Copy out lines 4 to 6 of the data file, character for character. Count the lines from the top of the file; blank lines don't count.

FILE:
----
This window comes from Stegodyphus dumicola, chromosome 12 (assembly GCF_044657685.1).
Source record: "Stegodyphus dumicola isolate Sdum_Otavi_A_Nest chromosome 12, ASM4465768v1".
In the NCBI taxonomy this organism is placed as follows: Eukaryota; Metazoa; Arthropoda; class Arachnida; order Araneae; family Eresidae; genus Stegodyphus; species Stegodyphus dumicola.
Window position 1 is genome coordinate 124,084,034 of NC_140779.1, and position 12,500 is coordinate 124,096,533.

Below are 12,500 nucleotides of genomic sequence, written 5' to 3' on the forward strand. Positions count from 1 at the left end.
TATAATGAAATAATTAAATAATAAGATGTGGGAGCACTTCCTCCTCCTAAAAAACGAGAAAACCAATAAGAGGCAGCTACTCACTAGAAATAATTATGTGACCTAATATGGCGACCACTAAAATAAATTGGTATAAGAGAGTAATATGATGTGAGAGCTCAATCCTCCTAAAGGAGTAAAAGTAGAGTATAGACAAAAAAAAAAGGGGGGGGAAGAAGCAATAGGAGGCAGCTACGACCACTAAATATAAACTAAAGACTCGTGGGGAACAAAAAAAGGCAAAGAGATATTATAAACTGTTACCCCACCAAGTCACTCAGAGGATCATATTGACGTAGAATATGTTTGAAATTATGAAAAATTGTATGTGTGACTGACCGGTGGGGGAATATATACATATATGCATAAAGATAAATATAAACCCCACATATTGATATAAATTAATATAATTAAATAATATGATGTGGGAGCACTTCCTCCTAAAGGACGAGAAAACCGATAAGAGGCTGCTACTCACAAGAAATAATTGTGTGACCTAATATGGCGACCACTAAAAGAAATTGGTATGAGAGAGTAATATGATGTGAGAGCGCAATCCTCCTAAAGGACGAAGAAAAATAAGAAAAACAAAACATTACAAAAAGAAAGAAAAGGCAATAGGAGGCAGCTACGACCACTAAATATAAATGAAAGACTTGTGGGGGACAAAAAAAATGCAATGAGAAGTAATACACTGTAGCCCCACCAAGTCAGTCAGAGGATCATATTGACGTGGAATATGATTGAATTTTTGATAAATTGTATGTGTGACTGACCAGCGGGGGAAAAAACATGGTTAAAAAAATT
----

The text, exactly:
Window position 1 is genome coordinate 124,084,034 of NC_140779.1, and position 12,500 is coordinate 124,096,533.

Below are 12,500 nucleotides of genomic sequence, written 5' to 3' on the forward strand. Positions count from 1 at the left end.
TATAATGAAATAATTAAATAATAAGATGTGGGAGCACTTCCTCCTCCTAAAAAACGAGAAAACCAATAAGAGGCAGCTACTCACTAGAAATAATTATGTGACCTAATATGGCGACCACTAAAATAAATTGGTATAAGAGAGTAATATGATGTGAGAGCTCAATCCTCCTAAAGGAGTAAAAGTAGAGTATAGACAAAAAAAAAAGGGGGGGGAAGAAGCAATAGGAGGCAGCTACGACCACTAAATATAAACTAAAGACTCGTGGGGAACAAAAAAAGGCAAAGAGATATTATAAACTGTTACCCCACCAAGTCACTCAGAGGATCATATTGACGTAGAATATGTTTGAAATTATGAAAAATTGTATGTGTGACTGACCGGTGGGGGAATATATACATATATGCATAAAGATAAATATAAACCCCACATATTGATATAAATTAATATAATTAAATAATATGATGTGGGAGCACTTCCTCCTAAAGGACGAGAAAACCGATAAGAGGCTGCTACTCACAAGAAATAATTGTGTGACCTAATATGGCGACCACTAAAAGAAATTGGTATGAGAGAGTAATATGATGTGAGAGCGCAATCCTCCTAAAGGACGAAGAAAAATAAGAAAAACAAAACATTACAAAAAGAAAGAAAAGGCAATAGGAGGCAGCTACGACCACTAAATATAAATGAAAGACTTGTGGGGGACAAAAAAAATGCAATGAGAAGTAATACACTGTAGCCCCACCAAGTCAGTCAGAGGATCATATTGACGTGGAATATGATTGAATTTTTGATAAATTGTATGTGTGACTGACCAGCGGGGGAAAAAACATGGTTAAAAAAATT